Pros (w.r.t. blocked k-fold CV):

Cons (w.r.t. blocked k-fold CV):

Empirical study


Good, we have plenty of validation methods to choose from. So, which one to choose? Well. We could rely on conclusions from the papers referenced above or... we could test them ourselves! I made a jupyter notebook with a comparison of different validation methods on synthetic time series data. I tested linear and non-linear models on stationary and non-stationary time series data. Since I generated data myself I was able to make multiple data simulations to obtain the mean and standard deviation of model error estimates.

Here are some of the findings.

1) For stationary processes, blocked k-fold CV is generally superior to WF validation, showing smaller bias and variance for earlier folds. The images below show estimated model MAE (= median average error) by fold using CV (left) and WF validation (right) for Linear Regression on an ARMA time series.

cv_all_the_things cv_all_the_things

2) For non-stationary processes with a stochastic mean drift, blocked k-fold CV produces an interesting result: the error estimate is lower in the inner folds. This effect is especially noticeable for models with an intercept (this includes Gradient Boosted Trees which have an implicit "intercept" term). Intuitively, the simplest fold to predict (if any) should be either the first one (because our pesky drift impacted it the least) or the last one (thanks to the longest available history to learn from). So why? The reason is that the information about the realized drift can be learned by an intercept term more efficiently in the middle fold, where it becomes a problem of interpolation rather than extrapolation. Hence, we get an optimistic bias in a model error estimate. The images below show estimated model MAE by fold using CV for Linear Regression with an intercept (left) and Gradient Boosted Trees (right) on an ARMA time series with a stochastic trend.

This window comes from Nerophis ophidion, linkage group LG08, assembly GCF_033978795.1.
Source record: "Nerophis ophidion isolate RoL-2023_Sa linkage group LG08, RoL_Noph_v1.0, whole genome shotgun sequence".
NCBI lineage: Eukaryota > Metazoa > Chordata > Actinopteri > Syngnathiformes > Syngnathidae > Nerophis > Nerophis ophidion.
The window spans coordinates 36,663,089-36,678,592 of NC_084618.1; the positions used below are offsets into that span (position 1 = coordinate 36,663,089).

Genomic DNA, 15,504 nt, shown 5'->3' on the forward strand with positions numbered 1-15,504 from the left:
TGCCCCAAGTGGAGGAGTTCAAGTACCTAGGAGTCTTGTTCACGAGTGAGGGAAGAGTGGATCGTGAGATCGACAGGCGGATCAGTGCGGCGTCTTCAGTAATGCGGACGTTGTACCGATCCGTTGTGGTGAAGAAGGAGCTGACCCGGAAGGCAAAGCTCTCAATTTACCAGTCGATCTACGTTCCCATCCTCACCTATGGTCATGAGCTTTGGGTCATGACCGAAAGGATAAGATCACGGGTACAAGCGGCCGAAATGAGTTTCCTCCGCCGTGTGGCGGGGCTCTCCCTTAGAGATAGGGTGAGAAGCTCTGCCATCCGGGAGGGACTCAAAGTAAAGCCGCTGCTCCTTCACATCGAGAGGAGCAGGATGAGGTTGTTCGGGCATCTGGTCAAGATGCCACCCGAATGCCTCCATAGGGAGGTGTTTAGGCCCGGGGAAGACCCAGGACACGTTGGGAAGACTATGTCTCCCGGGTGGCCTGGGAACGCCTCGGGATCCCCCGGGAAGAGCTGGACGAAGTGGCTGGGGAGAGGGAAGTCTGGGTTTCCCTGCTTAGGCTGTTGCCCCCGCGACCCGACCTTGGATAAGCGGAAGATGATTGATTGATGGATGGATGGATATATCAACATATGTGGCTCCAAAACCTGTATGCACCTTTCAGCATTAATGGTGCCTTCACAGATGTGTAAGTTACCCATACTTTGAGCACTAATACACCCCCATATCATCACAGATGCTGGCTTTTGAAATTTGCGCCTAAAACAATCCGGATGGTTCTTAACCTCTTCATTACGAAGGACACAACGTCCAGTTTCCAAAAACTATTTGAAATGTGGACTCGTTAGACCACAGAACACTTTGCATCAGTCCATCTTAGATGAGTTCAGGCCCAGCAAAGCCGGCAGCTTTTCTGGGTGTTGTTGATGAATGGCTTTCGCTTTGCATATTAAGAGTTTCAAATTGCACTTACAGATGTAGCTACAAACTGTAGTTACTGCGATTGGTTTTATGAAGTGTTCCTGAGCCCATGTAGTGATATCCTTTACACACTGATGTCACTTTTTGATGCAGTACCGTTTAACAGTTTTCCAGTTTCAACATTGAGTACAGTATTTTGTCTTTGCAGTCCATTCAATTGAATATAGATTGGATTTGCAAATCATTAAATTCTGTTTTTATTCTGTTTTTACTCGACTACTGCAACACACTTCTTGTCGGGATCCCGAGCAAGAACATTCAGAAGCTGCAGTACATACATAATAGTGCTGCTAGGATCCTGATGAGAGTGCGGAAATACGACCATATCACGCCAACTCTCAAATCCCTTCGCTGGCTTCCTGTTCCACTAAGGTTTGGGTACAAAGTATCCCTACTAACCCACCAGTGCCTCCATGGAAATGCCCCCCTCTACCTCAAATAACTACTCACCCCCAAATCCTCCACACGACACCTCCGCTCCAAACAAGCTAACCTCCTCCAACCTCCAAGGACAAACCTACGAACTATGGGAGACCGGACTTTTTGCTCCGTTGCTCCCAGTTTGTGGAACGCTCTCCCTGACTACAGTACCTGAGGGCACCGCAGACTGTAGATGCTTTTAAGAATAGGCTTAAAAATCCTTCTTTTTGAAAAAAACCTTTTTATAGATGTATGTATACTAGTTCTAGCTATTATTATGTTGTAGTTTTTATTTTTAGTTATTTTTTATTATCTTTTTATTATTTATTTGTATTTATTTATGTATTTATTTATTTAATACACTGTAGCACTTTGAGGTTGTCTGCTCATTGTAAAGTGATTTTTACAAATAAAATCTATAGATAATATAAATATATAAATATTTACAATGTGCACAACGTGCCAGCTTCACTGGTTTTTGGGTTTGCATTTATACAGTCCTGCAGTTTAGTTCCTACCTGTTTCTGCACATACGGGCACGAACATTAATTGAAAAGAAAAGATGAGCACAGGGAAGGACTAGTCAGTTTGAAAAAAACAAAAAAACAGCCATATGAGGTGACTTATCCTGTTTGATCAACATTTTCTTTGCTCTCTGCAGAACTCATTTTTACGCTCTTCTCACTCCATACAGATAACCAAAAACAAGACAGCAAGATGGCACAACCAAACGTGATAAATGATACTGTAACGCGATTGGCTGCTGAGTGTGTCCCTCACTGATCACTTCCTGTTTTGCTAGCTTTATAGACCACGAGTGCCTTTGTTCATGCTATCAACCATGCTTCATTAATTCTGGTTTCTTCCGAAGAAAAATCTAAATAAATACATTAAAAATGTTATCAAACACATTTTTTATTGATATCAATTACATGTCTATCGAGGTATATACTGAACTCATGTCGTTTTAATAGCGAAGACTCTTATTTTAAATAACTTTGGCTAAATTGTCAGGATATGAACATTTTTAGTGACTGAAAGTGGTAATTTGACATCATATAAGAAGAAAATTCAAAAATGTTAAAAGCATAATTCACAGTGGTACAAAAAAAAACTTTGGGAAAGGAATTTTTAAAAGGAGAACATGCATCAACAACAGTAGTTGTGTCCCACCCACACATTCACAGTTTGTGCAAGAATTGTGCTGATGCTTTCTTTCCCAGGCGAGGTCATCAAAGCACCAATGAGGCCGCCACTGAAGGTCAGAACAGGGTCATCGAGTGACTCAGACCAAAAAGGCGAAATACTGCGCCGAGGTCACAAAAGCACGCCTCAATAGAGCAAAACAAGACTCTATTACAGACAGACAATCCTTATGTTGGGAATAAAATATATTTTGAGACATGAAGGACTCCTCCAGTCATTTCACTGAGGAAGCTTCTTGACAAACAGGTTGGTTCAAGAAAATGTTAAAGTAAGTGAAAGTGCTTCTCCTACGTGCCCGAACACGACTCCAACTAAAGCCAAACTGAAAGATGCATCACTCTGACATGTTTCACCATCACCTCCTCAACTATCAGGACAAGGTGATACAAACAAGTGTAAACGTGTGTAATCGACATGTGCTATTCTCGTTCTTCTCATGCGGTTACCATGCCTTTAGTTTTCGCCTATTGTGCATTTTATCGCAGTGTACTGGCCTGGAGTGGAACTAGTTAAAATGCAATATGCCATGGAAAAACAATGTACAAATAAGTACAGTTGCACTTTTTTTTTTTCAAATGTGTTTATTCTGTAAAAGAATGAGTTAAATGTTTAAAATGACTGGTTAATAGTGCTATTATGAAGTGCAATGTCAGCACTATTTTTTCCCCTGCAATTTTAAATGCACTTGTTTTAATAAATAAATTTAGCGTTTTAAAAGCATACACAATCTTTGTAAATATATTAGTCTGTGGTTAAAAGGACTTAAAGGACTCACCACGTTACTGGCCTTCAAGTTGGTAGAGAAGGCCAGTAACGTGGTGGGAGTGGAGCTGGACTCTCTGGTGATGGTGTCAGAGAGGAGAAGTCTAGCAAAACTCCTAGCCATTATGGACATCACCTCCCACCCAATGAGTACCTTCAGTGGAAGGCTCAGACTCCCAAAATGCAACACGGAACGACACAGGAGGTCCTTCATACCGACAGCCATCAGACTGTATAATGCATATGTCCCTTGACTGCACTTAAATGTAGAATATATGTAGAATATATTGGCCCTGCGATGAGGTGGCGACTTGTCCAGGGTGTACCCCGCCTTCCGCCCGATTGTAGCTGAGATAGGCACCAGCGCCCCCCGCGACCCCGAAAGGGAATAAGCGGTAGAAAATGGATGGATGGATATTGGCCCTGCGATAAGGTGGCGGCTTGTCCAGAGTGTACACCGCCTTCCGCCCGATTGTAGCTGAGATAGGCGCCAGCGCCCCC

cv_all_the_things cv_all_the_things

3) Walking-origin forward validation often has a significantly higher model error estimate variance for earlier folds compared to WF validation. Therefore, its usability is doubtful. The images below show estimated model MAE by fold using walking-origin forward validation (left) and WF validation (right) for Linear Regression with an intercept on an ARMA time series with a stochastic trend.

cv_all_the_things cv_all_the_things

4) Combinatorial CV produces either exactly the same or very similar results compared to blocked k-fold CV. So you can use it instead of blocked k-fold CV if you want to see multiple backtest paths for your trading strategy.

Bias vs variance

There is one more thing to consider. Let's take MSE as our model error. Then we can compute the difference between the real MSE and our estimate (for example, computed via CV) as